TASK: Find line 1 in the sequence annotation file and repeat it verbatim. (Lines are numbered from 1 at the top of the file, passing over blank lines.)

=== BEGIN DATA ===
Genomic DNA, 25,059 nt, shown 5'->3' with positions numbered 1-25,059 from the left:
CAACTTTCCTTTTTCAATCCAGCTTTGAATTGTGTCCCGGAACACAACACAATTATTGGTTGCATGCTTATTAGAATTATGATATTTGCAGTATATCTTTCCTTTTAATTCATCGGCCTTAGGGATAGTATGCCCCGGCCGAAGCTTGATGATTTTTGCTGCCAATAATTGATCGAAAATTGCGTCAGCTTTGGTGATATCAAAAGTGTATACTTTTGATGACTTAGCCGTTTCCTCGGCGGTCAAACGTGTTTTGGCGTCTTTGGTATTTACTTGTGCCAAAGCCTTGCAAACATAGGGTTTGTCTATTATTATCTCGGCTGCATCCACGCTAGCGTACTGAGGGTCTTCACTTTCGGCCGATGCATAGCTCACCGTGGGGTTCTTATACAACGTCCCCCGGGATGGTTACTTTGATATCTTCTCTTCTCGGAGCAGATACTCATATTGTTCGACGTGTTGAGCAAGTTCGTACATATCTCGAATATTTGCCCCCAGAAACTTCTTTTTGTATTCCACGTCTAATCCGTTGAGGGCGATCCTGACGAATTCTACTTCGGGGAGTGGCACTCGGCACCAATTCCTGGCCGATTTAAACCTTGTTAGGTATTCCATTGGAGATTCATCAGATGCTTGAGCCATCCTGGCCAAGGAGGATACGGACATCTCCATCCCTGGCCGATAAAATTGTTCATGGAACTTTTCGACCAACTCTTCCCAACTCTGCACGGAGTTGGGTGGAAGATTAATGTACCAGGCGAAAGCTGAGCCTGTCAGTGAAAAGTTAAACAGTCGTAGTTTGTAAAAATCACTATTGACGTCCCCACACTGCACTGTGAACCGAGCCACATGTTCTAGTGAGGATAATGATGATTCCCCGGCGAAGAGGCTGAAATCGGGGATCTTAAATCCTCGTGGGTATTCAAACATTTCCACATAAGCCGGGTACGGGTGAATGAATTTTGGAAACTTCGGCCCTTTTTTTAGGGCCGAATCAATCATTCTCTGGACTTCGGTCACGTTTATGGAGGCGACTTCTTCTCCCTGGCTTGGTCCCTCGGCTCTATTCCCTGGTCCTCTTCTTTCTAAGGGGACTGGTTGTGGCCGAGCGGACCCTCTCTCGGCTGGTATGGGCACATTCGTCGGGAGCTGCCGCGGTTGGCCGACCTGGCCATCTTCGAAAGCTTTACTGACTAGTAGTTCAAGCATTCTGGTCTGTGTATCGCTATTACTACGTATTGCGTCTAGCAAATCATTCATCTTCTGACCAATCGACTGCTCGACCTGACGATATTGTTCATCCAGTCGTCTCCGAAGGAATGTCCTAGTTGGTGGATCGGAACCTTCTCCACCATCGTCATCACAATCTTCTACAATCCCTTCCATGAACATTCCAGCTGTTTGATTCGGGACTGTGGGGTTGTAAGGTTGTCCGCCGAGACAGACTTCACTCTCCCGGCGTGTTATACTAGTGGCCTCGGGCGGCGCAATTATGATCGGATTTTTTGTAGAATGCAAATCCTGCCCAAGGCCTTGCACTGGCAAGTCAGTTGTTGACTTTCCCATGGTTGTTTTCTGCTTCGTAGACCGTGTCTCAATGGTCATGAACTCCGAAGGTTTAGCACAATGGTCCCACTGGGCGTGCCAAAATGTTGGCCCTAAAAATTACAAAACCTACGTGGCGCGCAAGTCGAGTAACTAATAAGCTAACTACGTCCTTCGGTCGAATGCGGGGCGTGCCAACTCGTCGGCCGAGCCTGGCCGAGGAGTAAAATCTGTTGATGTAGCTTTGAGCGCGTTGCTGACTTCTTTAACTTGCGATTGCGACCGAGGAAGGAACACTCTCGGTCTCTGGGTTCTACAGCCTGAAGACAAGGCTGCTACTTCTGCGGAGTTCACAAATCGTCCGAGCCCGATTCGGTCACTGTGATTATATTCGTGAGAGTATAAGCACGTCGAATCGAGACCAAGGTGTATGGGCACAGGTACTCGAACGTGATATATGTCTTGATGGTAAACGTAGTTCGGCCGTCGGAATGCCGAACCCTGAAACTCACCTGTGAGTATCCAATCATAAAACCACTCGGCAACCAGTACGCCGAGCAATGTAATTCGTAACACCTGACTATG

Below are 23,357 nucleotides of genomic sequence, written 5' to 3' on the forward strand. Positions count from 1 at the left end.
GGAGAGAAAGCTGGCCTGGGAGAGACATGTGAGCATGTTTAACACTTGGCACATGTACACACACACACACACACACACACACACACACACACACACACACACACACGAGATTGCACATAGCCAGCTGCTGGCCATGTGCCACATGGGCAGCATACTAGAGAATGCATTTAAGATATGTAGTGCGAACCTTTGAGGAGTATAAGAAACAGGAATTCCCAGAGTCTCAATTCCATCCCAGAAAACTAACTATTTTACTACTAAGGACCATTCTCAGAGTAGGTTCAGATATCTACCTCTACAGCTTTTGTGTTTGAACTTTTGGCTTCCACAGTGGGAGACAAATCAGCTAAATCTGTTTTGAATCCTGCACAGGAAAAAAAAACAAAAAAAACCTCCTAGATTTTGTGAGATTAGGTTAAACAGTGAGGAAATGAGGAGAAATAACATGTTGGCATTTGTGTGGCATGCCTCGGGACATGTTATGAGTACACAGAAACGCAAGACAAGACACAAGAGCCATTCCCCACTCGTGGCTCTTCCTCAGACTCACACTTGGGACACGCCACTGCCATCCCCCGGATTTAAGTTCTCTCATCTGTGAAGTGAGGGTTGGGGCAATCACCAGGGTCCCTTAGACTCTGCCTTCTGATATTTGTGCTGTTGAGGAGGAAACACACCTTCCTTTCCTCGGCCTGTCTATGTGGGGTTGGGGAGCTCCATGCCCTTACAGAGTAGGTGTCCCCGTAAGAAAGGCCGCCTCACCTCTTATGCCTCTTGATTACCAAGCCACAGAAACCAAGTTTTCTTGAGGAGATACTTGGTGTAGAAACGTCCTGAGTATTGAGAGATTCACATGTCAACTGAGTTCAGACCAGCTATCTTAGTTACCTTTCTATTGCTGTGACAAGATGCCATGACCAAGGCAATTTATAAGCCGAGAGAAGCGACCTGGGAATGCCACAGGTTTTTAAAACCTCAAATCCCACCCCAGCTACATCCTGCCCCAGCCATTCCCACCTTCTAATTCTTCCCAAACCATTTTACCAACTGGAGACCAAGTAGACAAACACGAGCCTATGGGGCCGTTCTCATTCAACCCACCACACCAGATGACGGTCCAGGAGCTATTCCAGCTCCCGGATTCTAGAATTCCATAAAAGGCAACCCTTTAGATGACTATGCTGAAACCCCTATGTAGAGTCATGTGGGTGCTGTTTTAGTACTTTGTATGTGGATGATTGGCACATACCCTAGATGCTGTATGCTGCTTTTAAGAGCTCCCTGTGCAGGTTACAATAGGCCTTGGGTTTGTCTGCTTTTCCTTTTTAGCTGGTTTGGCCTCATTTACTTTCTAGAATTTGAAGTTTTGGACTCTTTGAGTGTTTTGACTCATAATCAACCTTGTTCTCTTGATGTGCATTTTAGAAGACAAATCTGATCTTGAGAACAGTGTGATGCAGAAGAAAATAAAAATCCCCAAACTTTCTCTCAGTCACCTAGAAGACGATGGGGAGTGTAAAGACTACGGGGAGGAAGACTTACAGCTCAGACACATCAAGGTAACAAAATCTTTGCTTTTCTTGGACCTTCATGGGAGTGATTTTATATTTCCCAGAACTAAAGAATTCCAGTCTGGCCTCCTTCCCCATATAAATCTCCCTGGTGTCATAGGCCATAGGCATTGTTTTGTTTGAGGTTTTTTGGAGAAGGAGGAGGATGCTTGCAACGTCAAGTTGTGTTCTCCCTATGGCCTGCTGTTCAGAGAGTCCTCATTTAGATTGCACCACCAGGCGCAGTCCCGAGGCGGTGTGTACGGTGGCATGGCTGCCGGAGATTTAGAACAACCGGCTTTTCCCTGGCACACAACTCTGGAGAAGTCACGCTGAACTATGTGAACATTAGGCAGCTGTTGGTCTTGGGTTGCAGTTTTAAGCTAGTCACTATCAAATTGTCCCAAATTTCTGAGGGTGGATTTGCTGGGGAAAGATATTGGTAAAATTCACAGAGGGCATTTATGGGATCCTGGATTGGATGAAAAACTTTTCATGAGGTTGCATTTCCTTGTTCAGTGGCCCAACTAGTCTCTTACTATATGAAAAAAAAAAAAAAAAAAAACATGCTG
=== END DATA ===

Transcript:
Genomic DNA, 25,059 nt, shown 5'->3' with positions numbered 1-25,059 from the left: